For the first time in years, this winter I didn’t have to cover the olive trees (Olea europaea) with tarps to protect them from cold…at least not yet. We dipped below freezing a few times, but we didn’t get into the very low 20s F, the point at which olives, at least young trees as I have observed them here, begin to sustain noticeable damage. When we dip into the mid teens, they can die back to the ground. I’m hoping they will be able to withstand more severe cold as they get bigger. The Australian tea trees (Melaleuca alternifolia) and New Zealand tea trees or manuka (Leptospermum scoparium) also made it through uncovered. It’s been sunny this week with warm days and a touch of frost at night (at least in Rainier Valley, where I live), but most of the winter has been marked by heavy rains. In fact, this is already Seattle’s rainiest winter on record. And winter isn’t over yet, not by a long shot. The winter rain, which translates to snow in the mountains, is a good thing. That snow, when it melts, provides the water we depend on in Seattle. I think I’m in good company when I wish for a slow melting of the mountain snow and less heat this spring and summer than we lived through last year. Good luck to everyone on the east side of the state this fire season, especially the firefighters.
Soon we will be losing the Botany Greenhouse across the street from the Medicinal Herb Garden. That’s where I start all of my plants and share a small office with colleagues who run one of the best greenhouses in the country. The good news is that in two years, we will have a larger, fancy new greenhouse in more or less the same spot, attached to the new Life Sciences Building. I’ll be starting my plants on the other side of campus for a couple years, but there will otherwise be no interruption to business as usual at the garden. Stop by the greenhouse soon (before April) to see the amazing collection of plants. The next time you will see them will be in 2018 at the new greenhouse.
Last days of the Botany Greenhouse in all its glory. I have too many happy memories to count from this magical space and I will miss it dearly…but we will quickly learn to love and adapt to the new greenhouse (once I convince the planners to put in a soft serve ice cream machine…).
In a nearby bed, the sweet cicely is emerging from winter dormancy. Their green seeds, leaves and roots are sweet and anise flavored. It is the sole species in the genus Myrrhis and it requires little care and does well in shade or dappled light but can also handle sun. That’s my kind of plant.
Yesterday, while doing my morning garden inspection, I came across a strange contraption. It’s a little strange but not not too strange considering…I work at a university and thousands of people are running experiments at all times. Here’s what I saw.
A message on the little metal box in the lower picture says the researcher is measuring ‘floral volatiles’. The plant is Indian plum (Oemleria cerasiformis) and I have to admit I haven’t sniffed their flowers…yet, but I’m curious. Anyone and everyone conducting research is welcome in the Medicinal Herb Garden. Hooray for strange contraptions.
The very ripe fruit of cornelian cherry are delicious, but too astringent until they are almost mushy soft. Here’s an interesting article about their potential for treating liver conditions:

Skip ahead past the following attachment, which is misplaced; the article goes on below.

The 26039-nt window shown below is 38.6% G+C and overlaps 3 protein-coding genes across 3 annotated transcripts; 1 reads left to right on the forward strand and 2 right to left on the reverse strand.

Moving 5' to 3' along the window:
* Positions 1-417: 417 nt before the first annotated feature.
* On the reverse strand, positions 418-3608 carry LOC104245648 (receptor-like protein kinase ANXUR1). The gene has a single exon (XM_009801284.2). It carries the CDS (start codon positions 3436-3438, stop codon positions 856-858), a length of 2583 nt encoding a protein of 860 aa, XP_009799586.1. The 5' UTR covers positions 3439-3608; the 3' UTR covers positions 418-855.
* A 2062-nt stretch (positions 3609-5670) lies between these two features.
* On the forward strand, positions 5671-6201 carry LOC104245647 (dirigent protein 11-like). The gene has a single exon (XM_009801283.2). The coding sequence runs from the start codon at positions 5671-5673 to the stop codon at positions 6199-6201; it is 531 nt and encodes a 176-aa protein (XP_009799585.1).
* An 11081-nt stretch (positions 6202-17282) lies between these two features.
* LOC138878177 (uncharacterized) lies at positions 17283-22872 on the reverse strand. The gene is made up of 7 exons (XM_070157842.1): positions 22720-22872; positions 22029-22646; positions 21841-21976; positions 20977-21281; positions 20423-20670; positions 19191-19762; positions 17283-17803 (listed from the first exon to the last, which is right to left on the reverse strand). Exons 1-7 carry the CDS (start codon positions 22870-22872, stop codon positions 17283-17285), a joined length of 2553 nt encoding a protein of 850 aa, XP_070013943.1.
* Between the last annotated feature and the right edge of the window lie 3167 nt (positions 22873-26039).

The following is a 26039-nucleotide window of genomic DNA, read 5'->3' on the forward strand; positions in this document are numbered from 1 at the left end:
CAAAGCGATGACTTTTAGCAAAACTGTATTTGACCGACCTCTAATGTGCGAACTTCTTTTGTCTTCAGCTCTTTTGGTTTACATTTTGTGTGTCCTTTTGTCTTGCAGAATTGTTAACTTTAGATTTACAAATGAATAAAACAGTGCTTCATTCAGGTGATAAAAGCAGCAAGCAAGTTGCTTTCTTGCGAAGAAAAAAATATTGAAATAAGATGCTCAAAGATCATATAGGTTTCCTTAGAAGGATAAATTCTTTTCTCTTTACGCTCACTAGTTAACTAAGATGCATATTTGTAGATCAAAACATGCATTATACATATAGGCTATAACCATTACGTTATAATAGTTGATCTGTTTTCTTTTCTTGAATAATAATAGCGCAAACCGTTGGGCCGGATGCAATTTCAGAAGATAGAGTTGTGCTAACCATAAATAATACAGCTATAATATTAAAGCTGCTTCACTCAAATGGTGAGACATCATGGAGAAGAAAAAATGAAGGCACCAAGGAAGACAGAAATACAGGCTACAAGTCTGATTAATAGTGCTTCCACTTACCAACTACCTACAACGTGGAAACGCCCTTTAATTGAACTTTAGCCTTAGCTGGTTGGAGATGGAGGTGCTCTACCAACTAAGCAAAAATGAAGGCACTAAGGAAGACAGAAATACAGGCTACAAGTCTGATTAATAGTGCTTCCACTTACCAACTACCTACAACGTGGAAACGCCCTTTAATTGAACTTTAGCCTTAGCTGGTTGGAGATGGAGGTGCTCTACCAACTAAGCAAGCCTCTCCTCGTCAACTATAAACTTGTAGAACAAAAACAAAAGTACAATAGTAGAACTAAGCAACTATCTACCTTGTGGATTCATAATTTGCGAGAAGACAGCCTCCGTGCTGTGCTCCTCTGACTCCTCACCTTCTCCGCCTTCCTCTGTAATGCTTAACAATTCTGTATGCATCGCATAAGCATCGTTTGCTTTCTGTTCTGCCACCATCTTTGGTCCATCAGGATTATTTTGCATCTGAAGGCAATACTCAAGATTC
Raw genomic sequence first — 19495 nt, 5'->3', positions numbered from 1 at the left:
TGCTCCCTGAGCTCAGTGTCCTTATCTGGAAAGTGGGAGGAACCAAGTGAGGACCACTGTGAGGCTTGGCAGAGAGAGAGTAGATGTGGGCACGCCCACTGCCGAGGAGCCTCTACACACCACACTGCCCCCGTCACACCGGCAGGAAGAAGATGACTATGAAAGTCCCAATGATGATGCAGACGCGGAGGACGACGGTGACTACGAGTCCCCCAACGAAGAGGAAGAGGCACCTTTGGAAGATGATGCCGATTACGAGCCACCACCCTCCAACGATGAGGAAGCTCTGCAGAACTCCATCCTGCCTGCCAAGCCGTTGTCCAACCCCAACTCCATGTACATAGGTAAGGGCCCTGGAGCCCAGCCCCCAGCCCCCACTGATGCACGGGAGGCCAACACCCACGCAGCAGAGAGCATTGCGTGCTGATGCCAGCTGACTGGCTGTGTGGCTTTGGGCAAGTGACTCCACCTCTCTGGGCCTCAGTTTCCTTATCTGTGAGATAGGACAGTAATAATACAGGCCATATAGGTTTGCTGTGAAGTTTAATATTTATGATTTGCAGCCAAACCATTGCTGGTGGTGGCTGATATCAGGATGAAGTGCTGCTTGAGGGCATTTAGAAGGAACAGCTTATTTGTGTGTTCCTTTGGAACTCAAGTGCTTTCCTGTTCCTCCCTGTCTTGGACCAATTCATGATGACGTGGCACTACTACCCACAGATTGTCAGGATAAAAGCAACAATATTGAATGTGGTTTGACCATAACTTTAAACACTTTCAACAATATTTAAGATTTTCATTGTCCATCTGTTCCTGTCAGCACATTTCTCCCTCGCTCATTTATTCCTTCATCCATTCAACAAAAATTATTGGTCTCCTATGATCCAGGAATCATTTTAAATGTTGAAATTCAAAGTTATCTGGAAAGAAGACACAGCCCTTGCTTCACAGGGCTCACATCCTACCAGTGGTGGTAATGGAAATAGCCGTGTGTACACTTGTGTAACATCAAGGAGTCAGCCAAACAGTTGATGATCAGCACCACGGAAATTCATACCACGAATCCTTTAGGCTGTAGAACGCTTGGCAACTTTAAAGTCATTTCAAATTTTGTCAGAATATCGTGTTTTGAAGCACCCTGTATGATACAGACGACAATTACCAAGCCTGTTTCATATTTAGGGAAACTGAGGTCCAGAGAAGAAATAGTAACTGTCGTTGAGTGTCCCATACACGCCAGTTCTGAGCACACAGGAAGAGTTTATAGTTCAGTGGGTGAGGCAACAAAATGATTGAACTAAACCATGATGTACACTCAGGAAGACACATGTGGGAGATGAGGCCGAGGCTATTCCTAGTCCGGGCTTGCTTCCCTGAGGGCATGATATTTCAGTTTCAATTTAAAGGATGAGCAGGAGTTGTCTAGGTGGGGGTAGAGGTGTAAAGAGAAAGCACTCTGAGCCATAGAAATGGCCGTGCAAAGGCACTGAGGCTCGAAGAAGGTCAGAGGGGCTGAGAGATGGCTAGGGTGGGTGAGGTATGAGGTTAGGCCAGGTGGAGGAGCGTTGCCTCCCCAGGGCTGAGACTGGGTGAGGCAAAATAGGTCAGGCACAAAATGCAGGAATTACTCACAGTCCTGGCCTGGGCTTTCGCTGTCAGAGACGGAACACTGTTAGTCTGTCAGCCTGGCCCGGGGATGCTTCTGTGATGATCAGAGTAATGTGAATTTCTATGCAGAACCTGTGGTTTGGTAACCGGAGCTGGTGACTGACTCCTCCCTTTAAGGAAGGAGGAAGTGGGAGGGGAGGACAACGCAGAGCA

It will be many months before the fruit are ripe and ready to eat, but the flowers are out, as always, before the leaves and that makes for a striking sight in February…
According Daniel Moerman’s book, Native American Ethnobotany, the Okanagan-Colville people used Utah honeysuckle as a blood medicine, dermatological aid and laxative, all from infusions of branches. They also ate the fruit, though probably as a last resort.
Mandrake, a native of the Mediterranean region, is well adapted to hot and dry summers. It emerges from its underground dormancy early, flowers and produces fruit the size of a golf ball or larger, then senesces and disappears until the following winter. If you spot a sign in the garden for a plant that is nowhere to be seen, it could be taking a nap under the soil surface.
I wish this plant would take an eternal nap on another planet in a galaxy far, far away. It’s also from the Mediterranean but it is rarely dormant. If you have this in your garden (poor you), please, at the very least, cut off the spadix (while wearing gloves and safety goggles) before the seeds turn red and fall off. This is Italian arum or cuckoo pint and is quite invasive and extremely difficult to eradicate. It has taken over much of the understory in many areas of campus. I got a tiny drop of its sap in my eye a few years ago and wound up in the emergency room to have my eye flushed. The calcium oxalate crystals in the sap cause excruciating pain for a long, long, long (much too long in my opinion) time. Don’t ever get the sap in your eye or any mucous membrane, if you know what’s good for you. You have been warned…
On a happier note, check out the delightful flowers of this large manzanita (Arctostaphylos sp.) west of section C. What a display right now, from Stevens Way almost to the Chemistry building.
At the bottom of section C, the goji has leafed out. Unfortunately, it will get powdery mildew in March and April. By May I will have to cut it way back. It takes a while to regrow but it’s very vigorous and produces flowers by late summer, then fruit throughout the fall and into winter. Imagine eating dried goji fruit from your own garden. Better yet, eat goji fruit from your garden. But first you have to plant one.